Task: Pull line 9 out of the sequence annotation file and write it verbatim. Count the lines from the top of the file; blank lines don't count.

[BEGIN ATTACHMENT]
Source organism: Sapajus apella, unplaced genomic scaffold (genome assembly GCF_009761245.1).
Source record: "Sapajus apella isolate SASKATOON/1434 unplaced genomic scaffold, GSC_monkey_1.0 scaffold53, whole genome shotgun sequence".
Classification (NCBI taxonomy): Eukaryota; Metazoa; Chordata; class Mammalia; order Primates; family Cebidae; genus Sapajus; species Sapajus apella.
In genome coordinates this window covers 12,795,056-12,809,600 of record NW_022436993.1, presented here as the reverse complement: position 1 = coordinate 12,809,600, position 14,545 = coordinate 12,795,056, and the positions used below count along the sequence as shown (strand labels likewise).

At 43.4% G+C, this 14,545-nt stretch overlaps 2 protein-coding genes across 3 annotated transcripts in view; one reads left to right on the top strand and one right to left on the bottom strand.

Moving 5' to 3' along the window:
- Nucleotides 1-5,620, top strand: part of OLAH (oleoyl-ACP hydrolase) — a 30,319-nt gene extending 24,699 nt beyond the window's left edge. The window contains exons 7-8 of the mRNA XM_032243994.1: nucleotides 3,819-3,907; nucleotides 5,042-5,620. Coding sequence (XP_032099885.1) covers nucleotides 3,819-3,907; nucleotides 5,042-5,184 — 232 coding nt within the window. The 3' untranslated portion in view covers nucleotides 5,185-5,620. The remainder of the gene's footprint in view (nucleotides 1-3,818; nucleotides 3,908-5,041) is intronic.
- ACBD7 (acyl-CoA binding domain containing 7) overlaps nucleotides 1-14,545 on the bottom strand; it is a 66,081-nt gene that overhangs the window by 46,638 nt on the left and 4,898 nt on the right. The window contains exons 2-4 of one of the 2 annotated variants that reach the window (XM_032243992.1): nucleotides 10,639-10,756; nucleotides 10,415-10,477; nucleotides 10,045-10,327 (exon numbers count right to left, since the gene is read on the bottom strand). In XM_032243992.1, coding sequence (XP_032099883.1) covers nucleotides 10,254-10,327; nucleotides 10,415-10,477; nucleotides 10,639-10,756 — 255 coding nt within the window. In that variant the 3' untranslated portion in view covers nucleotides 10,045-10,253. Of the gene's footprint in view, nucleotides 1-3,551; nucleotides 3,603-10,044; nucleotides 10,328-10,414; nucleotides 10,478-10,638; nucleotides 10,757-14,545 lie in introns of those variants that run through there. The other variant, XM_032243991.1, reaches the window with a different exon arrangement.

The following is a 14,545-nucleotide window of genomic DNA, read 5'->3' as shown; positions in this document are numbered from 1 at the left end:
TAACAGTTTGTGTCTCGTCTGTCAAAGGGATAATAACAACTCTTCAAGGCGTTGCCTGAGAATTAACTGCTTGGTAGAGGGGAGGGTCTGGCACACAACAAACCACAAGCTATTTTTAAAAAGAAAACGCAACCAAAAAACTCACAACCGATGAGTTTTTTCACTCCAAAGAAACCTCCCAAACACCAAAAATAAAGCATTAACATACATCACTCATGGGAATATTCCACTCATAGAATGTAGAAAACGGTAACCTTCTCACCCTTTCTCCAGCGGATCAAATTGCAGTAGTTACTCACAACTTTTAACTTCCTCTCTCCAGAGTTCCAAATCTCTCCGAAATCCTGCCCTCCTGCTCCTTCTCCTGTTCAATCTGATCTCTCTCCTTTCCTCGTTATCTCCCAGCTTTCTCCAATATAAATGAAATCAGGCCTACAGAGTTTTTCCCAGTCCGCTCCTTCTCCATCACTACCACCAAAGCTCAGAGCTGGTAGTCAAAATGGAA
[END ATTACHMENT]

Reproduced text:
The following is a 14,545-nucleotide window of genomic DNA, read 5'->3' as shown; positions in this document are numbered from 1 at the left end: